Data Flow Facilitator for Machine Learning (DFFML) makes it easy to generate datasets, train and use machine learning models, and integrate machine learning into new or existing applications. It provides APIs for dataset generation, storage, and model definition.
Models handle implementations of machine learning algorithms. Likely wrapping code from a popular machine learning framework.
Sources handle the storage of datasets, saving and loading them from files, databases, remote APIs, etc.
DataFlows are directed graphs used to generate a dataset, as well as modify existing datasets. They can also be used to do non-machine learning tasks, you could use them to build a web app for instance.
You’ll find the existing implementations of all of these on their respective
Plugins pages. DFFML has a plugin based architecture, which allows us to
include some sources, models, and operations as a part of the main package,
dffml, and other functionality in more specific packages.
DFFML aims to be the easiest and most convenient way to use Machine Learning.
It’s an AutoML Python library, command line application, and HTTP service.
You give it your data and tell it what kind of model you want to train. It creates a model for you.
If you want finer grained control over the model, you can easily do so by implementing your own model plugin.
We make it easy to use and deploy your models.
We provide a directed graph concurrent execution environment with managed locking which we call DataFlows.
DataFlows make it easy to generate datasets or modify existing datasets for rapid iteration on feature engineering.
You want a “just bring your data” approach to machine learning.
No need to write code if you don’t want to, use popular machine learning libraries via the command line, high level Python abstraction, or HTTP API.
You want to do machine learning on a new problem that you don’t have a dataset for, so you need to generate it.
Directed Graph Execution lets you write code that runs concurrently with managed locking. Making the feature engineering iteration process very fast.
This is a high level overview of how DFFML works.
Python was chosen because of the machine learning community’s preference towards it. In addition to the data flow side of DFFML, there is a machine learning focused side. It provides a standardized way to defining, training, and using models. It also allows for wrapping existing models so as to expose them via the standardized API. Models can then be integrated into data flows as operations. This enables trivial layering of models to create complex features. See Models for existing models and usage.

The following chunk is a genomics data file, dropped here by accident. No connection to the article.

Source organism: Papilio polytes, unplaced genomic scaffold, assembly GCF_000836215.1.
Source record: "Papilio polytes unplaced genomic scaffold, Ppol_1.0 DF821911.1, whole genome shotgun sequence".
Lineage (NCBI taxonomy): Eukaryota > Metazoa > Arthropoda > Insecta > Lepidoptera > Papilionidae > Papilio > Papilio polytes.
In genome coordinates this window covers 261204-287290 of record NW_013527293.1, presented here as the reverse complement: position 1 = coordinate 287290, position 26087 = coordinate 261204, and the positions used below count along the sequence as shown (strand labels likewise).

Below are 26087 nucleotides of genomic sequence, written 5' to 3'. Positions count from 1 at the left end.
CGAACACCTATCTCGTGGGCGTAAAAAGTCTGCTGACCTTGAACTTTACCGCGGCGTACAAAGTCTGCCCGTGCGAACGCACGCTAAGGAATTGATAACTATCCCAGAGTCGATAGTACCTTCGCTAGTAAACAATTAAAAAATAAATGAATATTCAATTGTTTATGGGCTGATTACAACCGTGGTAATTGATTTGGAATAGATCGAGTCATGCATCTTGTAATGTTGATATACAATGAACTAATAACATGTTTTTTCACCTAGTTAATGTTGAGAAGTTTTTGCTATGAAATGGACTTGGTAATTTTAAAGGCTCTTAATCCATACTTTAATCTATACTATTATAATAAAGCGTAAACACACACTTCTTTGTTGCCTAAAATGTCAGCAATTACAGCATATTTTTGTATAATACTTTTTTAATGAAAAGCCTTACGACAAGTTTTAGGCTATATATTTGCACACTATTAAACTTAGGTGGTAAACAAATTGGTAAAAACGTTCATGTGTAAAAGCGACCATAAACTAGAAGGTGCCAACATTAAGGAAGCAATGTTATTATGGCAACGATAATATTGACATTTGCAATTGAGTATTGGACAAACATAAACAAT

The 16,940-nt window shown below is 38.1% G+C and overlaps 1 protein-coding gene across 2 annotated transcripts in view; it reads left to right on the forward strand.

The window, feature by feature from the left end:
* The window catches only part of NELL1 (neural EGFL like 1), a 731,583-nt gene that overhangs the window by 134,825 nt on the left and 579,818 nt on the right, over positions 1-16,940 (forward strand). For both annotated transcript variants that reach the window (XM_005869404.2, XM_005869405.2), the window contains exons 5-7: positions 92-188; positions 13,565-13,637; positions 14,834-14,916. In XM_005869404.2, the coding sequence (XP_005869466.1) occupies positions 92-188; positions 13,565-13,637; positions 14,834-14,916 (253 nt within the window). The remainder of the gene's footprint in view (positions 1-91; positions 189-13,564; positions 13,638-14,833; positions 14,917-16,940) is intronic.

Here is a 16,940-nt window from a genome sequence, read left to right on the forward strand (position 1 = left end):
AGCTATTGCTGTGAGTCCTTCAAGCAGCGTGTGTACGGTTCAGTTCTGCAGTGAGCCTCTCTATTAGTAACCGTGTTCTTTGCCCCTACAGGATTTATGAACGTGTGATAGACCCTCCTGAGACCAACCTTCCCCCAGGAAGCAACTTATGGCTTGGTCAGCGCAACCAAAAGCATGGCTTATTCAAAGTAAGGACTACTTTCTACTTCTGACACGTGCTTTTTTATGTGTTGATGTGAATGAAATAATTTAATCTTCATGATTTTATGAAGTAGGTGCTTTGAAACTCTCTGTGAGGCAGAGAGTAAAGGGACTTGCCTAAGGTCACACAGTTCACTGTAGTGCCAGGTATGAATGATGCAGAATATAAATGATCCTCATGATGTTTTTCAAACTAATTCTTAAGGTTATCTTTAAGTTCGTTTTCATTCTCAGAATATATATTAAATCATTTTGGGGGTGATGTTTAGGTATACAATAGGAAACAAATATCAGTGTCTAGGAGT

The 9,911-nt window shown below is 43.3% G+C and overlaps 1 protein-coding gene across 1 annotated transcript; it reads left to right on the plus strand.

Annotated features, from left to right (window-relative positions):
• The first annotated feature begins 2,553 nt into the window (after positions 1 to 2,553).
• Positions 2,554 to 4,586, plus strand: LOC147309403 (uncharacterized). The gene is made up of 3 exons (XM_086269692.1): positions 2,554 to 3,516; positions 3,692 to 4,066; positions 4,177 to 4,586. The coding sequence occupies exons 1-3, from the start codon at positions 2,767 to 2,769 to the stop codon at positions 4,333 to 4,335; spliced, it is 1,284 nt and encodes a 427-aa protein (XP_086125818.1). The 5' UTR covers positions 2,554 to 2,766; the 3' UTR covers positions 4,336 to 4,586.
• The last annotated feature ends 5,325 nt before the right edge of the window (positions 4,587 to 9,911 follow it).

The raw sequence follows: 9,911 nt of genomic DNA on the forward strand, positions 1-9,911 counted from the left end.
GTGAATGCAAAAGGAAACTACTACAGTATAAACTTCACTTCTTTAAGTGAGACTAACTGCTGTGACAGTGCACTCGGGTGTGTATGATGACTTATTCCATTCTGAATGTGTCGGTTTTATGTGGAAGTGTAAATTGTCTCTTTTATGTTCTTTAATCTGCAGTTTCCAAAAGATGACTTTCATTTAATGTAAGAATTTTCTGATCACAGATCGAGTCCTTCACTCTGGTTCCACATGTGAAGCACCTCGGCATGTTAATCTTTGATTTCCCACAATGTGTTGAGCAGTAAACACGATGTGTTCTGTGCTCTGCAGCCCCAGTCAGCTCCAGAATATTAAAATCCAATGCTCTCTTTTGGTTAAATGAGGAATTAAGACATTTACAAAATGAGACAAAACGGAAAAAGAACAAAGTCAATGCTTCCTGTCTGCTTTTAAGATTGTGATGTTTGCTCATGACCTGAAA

Data Flows - Directed Graph Execution¶
The idea behind this project is to provide a way to link together various new or existing pieces of code and run them via an orchestration engine that forwards the data between them all. Similar a microservice architecture but with the orchestration being preformed according to a directed graph. This offers greater flexibility in that interaction between services can easily be modified without changing code, only the graph (known as the dataflow).
This is an example of the dataflow for a meta static analysis tool for Python,
shouldi. We take the package name (package) and feed it through operations,
which are just functions (but could be anything, some SaaS web API endpoint for
instance). All the data generated by running these operations is query-able,
allowing us to structure the output in whatever way is most fitting for our
DFFML decouples the interface through which the flow is accessed from the flow itself. For instance, data flows can be run via the library, HTTP API, CLI, or any communication channel (next targets are Slack and IRC). Data flows are also asynchronous in nature, allowing them to be used to build any event driven application (Chat, IoT data, etc.). The way in which operations are defined and executed by the orchestrator will let us take existing API endpoints and code in other languages and combine them into one cohesive workflow. The architecture itself is programming language agnostic, the first implementation has been written in Python.
We take a community driven approach to content. Architecture is plugin based, which means anyone can swap out any piece by writing their own plugin and publishing it to the Python Package Index. This means that developers can publish operations and machine learning models that work out of the box with everything else maintained as a part of the core repository and with other developers models and operations. Tutorials show how to create your own plugins.
We have an awesome team working on the project. We hold weekly meetings and have a mailing list and chat! If you want to get involved, ask questions, or get help getting started, see Contact Us.
We participated in Google Summer of Code 2019 under the Python Software Foundation. A big thanks to our students, Yash and Sudharsana!